Sectioning Skin Tissue

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The page below is a sample from the LabCE course The Histology of Dermatological Specimens - Part 2. Access the complete course and earn ASCLS P.A.C.E.-approved continuing education credits by subscribing online.

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Sectioning Skin Tissue

Sectioning skin tissue may rival the challenges of embedding dermatological specimens (derms). Skin samples may become dry after processing, leading to chatter, wrinkles, and other artifacts in the sections. The hairs scratch and dull the microtome blade quickly, leaving lines throughout the ribbon. Nails and calcifications may pop out of the block during block facing or they may not adhere well to the slides and fall off during staining. Skin may be on different planes when not embedded flat, leaving areas of samples unsectioned and hidden from diagnosis.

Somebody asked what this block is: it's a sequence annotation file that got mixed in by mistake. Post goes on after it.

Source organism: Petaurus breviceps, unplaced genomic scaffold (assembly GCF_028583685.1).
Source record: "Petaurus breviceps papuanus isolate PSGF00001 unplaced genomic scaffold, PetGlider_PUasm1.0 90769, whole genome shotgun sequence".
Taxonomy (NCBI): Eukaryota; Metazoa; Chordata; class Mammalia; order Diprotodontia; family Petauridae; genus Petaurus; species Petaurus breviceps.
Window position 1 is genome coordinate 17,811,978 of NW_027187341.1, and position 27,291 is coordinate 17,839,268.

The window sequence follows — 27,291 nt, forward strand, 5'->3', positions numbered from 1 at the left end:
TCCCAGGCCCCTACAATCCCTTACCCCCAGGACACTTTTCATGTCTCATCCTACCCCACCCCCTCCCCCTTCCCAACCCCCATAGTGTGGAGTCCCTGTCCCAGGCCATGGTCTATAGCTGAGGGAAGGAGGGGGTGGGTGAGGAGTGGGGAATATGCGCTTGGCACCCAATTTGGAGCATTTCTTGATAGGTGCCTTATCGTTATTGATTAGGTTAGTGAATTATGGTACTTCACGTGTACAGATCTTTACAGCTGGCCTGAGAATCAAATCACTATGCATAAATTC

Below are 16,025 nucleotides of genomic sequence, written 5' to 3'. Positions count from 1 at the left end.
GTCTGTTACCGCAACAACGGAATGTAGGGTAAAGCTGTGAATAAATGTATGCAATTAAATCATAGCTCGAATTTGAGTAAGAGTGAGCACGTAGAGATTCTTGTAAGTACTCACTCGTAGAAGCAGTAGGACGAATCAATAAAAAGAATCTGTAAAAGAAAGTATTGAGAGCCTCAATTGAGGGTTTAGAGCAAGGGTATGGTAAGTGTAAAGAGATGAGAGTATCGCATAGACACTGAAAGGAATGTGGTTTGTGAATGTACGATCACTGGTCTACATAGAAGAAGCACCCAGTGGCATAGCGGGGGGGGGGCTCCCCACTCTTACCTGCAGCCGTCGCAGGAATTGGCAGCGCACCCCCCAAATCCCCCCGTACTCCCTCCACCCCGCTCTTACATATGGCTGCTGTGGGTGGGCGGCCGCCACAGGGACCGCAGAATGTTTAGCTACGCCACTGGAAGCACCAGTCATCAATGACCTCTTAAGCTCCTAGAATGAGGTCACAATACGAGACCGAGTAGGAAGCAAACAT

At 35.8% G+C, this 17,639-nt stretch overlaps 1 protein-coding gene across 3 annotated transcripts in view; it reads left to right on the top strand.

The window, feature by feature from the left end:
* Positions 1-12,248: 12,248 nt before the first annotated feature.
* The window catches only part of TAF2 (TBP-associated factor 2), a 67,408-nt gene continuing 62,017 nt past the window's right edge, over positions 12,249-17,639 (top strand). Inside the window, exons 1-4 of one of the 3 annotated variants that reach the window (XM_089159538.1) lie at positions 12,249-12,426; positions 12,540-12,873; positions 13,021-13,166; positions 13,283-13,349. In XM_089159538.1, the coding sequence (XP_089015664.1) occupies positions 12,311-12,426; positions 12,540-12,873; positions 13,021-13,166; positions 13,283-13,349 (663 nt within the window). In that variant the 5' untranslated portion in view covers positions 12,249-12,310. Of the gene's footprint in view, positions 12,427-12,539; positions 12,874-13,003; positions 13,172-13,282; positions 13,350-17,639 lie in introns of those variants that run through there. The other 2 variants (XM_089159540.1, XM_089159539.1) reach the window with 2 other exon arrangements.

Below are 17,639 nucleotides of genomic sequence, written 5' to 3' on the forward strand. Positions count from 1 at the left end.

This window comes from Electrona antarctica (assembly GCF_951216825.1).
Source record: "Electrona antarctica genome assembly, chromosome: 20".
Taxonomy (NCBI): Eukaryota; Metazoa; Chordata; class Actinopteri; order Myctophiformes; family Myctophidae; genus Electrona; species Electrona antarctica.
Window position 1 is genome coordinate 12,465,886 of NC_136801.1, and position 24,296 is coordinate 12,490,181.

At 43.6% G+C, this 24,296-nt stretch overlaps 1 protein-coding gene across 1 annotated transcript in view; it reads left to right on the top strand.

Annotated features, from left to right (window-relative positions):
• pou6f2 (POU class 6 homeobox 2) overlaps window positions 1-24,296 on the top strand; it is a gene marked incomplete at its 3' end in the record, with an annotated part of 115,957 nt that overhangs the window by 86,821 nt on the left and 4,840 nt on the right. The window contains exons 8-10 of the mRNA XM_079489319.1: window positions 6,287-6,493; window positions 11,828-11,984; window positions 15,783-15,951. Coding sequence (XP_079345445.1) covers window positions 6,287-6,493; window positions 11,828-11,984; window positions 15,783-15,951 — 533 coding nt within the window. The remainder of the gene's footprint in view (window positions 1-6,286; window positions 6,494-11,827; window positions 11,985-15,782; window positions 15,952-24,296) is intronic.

The image on this page shows that the initial sections were not completely revealed. This may have been due to poor embedding or shallow facing. The variety of sectioning protocols for derms is mind-boggling, not to mention the diversity of stains. Add an overly-cautious dermatopathologist (every laboratory has one) and the copious amount of recuts and deepers are sure to drive histotechs out of the laboratory! But for those who can't resist the challenges, the following information may make it easier to work with skins.

Incomplete and complete skin sections